Should I Freeze My Embryos Before Transfer?
From Dr. Paul Gindoff of Chelsea Fertility NYC
There are certainly a number of useful techniques to help embryos implant. For example, transfer on day 5-6 blastocyst transfer or transfer on day 2-3 cellular embryo transfer. Both are time-tested successful applications. Additionally, thawing a frozen embryo is yet another way to successfully transfer embryos.
Recent innovation suggests that implantation may improve when the uterine lining is bolstered by supplemental estrogen and progesterone – the so-called hormone replaced embryo transfer cycle. This can only be efficiently done on a non-stimulated cycle, i.e. when a patient does not take fertility drugs.
This technique is perfect for donor-recipient synchronized cycles or standard frozen-thaw embryo transfer cycles (FET). So, if it can benefit many, what is all the fuss about? Can this be done for patients having routine IVF cycles where after egg retrieval normally one expects to have an embryo transfer in the same cycle?
Yes, but the logistics and mechanics of the IVF cycle would need to be adjusted. In order to “freeze-all” as it is known and then transfer, fertility specialists have to batch up several rounds of embryos from at least one or more egg retrievals, which means potentially one or more cycles of treatment with fertility drugs before the real attempt begins to try to get pregnant (the embryo transfer cycle). There is a delay of 1-2 months minimum and added cost for the extra steps in this process – the cryopreservation as well as the thaw cycle.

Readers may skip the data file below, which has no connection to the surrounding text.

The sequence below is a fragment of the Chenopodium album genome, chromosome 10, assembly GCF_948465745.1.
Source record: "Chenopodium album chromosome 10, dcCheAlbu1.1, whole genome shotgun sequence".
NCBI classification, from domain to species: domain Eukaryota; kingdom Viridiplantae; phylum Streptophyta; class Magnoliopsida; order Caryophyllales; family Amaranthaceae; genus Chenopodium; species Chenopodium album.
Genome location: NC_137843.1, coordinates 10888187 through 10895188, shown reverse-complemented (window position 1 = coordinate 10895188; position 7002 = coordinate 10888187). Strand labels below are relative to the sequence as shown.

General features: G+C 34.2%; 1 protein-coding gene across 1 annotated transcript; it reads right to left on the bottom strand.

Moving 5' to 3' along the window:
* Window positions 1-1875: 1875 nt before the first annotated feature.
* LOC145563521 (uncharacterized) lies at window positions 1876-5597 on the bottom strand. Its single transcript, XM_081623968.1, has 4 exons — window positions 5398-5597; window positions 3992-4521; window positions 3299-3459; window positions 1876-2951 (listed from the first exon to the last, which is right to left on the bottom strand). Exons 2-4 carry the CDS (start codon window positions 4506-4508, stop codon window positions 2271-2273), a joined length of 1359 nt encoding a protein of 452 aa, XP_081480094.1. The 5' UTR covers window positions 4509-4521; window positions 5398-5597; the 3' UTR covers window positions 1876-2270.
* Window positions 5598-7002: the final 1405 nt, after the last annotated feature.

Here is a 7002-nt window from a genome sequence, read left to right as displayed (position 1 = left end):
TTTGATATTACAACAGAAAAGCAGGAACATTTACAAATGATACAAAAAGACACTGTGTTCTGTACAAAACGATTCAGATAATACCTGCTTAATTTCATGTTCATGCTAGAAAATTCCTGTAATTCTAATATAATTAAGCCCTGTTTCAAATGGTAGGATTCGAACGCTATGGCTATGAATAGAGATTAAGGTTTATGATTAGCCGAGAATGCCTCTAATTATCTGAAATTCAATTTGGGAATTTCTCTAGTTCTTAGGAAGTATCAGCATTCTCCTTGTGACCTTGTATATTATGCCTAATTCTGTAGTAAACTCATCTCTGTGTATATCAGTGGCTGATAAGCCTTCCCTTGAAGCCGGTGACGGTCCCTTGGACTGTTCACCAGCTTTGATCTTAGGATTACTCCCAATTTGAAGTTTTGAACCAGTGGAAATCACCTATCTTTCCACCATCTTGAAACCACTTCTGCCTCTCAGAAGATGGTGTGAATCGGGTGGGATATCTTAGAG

Thus, the real question is: Is it worth it? Is it cost effective or is the pregnancy rate so much higher than not doing a freeze-all scenario?
Unfortunately, the jury is still out on this. No one has studied this head to head, but in our experience at Chelsea Fertility and from several clinical studies it is clear that compared to failed attempts in patients with borderline lining this maneuver has finally led to implantation and pregnancy. So yes, there is a niche for this technique of “freeze-all”.
This niche includes: patients with known poor lining, failed implantation or miscarriages on prior IVF, and the large group of patients with PCOS (polycystic ovarian syndrome). PCOS patients have lower implantation rates due to poor egg quality and embryo quality, as well as uterine lining challenges due to baseline elevated estrogen levels and hyperstimulation from the egg retrieval cycle. Culturing out embryos first and then freezing them for a subsequent thaw to an endometrial lining optimized by supplemental estrogen and progesterone is a plan that addresses these pitfalls.